points in diffuse
The treatment of musculoskeletal conditions by Acupuncture is legendary. There are perhaps no modalities in the healing arts, which are as effective for specific area pain relief. As a general rule, Acupuncture is most easily applied to a particular joint or area of musculoskeletal complaint with the use of acupuncture point stimulation at the area of complaint. This procedure known as "Surround the Dragon" is one of the most classic of acupuncture techniques. It is used throughout the acupuncture world and has been for centuries. But what happens when the pain is extreme and diffuse throughout the body? How do we treat, where is our focus?
In "Surround the Dragon" for localized problem areas, acupuncturists simply palpate tender (ah shi) points in and around the area of complaint and simply stimulate them. Any form of stimulation is effective. Even though needle stimulation is most often thought of as acupuncture, it must be remembered, "Acupuncture is a principle, not a technique". Therefore, many forms of stimulation are as effective as needles to include simple electronic stimulation, non-invasive pressure stimulation through a "teishein", red light laser stimulation, heat, cold, pressure and ultrasound. In addition to "Surround the Dragon" Traditional Chinese Medicine (TCM) recognizes three patterns of disease which are most often connected with diffuse systemic pain and are extremely important to treat, they are "Dampness", "Blood Vacuity (deficiency)" and "Exterior Wind".
Dampness is primarily associated with loose stool, fatigue, nausea, general heaviness in the body, multiple painful sites and joint stiffness with difficulty in locating an exact point of pain. The tongue is greasy and the pulse is slippery and boggy. According to TCM, the way to treat this situation is to remove dampness by supplementing the spleen. When musculoskeletal conditions arise as a result of dampness, it responds remarkably well to the liberal use of moxa which can be used through the use of a moxa stick held close to specific points or by attaching moxa to the end of the needle and allowing it to burn. A practical approach is to have the practitioner mark the points for the patient and have the patient apply warming moxa to the specific points at home through the use of a moxa stick held close to the point. There are a number of very specific acupuncture points, which have a remarkable effect on conditions brought on by dampness they include:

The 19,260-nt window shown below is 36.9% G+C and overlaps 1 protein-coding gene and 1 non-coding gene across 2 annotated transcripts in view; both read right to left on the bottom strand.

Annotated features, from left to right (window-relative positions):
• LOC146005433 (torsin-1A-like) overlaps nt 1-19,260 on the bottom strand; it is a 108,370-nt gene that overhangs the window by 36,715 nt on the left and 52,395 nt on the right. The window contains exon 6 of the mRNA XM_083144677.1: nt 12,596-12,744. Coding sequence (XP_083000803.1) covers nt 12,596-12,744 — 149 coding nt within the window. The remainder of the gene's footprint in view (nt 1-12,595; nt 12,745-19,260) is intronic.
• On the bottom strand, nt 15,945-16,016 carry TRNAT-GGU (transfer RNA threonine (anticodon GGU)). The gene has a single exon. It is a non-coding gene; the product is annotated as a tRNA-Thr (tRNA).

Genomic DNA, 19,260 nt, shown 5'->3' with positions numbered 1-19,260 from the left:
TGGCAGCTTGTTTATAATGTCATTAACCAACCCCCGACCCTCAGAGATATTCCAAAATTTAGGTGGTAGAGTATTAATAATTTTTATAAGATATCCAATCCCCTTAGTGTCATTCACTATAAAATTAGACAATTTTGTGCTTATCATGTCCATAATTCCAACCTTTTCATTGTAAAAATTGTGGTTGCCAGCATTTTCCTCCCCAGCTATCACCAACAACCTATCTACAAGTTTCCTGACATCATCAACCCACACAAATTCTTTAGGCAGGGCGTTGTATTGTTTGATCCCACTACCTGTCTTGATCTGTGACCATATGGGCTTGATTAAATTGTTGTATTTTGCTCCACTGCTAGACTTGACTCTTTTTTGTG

GB 34 (outside of knee) the most important of all the musculoskeletal
points of multiple site pain origins.
"Exterior Wind" is a common occurrence which is responsible for multiple muslculoskeletal pain sites. Even though exterior wind can produce multiple pain sites, it is most often associated with the neck, upper back and shoulders. Wind generally is much more of an acute pain than that of dampness coming on very quickly even in the otherwise healthy individual. These conditions usually occur when the patient has been in direct wind situations, such as having a fan or air conditioning duct blowing on them. It may even occur when a patient is protected from the wind but wind is exhibiting itself in the environment such as a very windy day. It is the energy of wind in the environment which is the culprit. In these situations the extraordinary meridians become taxed which generally produces the pain. In TCM the tongue has a thin white coat and the pulse is considered floating. In needle therapy it is suggested to use a superficial stimulation. In situations where cold is combined with wind, moxa to the points are very effective. The points of significance in wind conditions are:
GB 34 specific meeting point for all the sinews.
"Blood Vacuity (deficiency)" this pattern creates very diffuse pain, which is relatively mild and produces discomfort on palpation throughout the body. The pain is most often described as being in the flesh as opposed to the joints or muscles. The patient generally presents appearing sick with symptoms of pale dry skin, brittleness of the nails, fatigue, insomnia, nervousness, vertigo and general emaciation. In TCM diagnosis the pulse is thready and the tongue is pale. Treatment is focused on supplementing Qi and blood and supporting the spleen. It is advised to use few needles and to avoid strong stimulation. Moxa is also effective when used with a moxa stick applied to the point. Points of significance are:
ST 37, ST 39 used for vague general pain with lowered energy. Sea of Blood
The points you have been presented with here are some of the most classic points historically used by "Masters" in the field of acupuncture. They are simple to use, especially with non-invasive procedure and produce spectacular results. Should you use needles, use caution as to not leave the needles indwelling more than 20 minutes maximum. If you are having the patient use a moxa roll on the points themselves at home, remember to just warm the point as opposed to overheating it. I have written this article for those who are familiar with the location of the aforementioned acupuncture points. If you are a neophyte or confused as to the location of these points, be sure to include acupuncture postgraduate education in your schedule this year. You absolutely cannot afford not to. You've been given the keys, now go out and open the doors to allow the pain to leave. Let me know of your stellar cases.